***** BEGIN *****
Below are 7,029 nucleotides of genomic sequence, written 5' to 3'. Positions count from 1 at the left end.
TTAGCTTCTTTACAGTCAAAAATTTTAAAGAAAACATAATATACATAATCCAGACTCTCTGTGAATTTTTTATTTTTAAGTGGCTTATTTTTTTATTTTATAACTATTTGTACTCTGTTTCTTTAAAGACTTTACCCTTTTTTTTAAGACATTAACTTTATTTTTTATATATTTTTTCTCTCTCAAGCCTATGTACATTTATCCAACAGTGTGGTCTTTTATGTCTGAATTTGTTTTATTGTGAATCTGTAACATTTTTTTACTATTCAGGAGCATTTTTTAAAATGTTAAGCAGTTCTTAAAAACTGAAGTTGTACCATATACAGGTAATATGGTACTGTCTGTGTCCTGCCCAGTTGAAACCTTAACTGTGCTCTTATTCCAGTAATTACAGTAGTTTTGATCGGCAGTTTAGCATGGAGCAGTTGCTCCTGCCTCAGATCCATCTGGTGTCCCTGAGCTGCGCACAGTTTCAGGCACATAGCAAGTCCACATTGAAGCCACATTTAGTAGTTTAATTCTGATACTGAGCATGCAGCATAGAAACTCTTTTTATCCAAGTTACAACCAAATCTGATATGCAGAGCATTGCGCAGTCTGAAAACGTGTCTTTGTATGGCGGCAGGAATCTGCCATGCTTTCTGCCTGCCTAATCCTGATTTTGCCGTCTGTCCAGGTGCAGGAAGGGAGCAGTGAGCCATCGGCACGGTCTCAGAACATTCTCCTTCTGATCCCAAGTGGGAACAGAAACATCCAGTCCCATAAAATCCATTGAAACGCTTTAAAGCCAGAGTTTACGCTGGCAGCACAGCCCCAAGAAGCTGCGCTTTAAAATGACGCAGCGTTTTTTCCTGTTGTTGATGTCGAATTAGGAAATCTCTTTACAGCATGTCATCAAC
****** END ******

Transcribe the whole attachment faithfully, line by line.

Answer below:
Below are 7,029 nucleotides of genomic sequence, written 5' to 3'. Positions count from 1 at the left end.
TTAGCTTCTTTACAGTCAAAAATTTTAAAGAAAACATAATATACATAATCCAGACTCTCTGTGAATTTTTTATTTTTAAGTGGCTTATTTTTTTATTTTATAACTATTTGTACTCTGTTTCTTTAAAGACTTTACCCTTTTTTTTAAGACATTAACTTTATTTTTTATATATTTTTTCTCTCTCAAGCCTATGTACATTTATCCAACAGTGTGGTCTTTTATGTCTGAATTTGTTTTATTGTGAATCTGTAACATTTTTTTACTATTCAGGAGCATTTTTTAAAATGTTAAGCAGTTCTTAAAAACTGAAGTTGTACCATATACAGGTAATATGGTACTGTCTGTGTCCTGCCCAGTTGAAACCTTAACTGTGCTCTTATTCCAGTAATTACAGTAGTTTTGATCGGCAGTTTAGCATGGAGCAGTTGCTCCTGCCTCAGATCCATCTGGTGTCCCTGAGCTGCGCACAGTTTCAGGCACATAGCAAGTCCACATTGAAGCCACATTTAGTAGTTTAATTCTGATACTGAGCATGCAGCATAGAAACTCTTTTTATCCAAGTTACAACCAAATCTGATATGCAGAGCATTGCGCAGTCTGAAAACGTGTCTTTGTATGGCGGCAGGAATCTGCCATGCTTTCTGCCTGCCTAATCCTGATTTTGCCGTCTGTCCAGGTGCAGGAAGGGAGCAGTGAGCCATCGGCACGGTCTCAGAACATTCTCCTTCTGATCCCAAGTGGGAACAGAAACATCCAGTCCCATAAAATCCATTGAAACGCTTTAAAGCCAGAGTTTACGCTGGCAGCACAGCCCCAAGAAGCTGCGCTTTAAAATGACGCAGCGTTTTTTCCTGTTGTTGATGTCGAATTAGGAAATCTCTTTACAGCATGTCATCAAC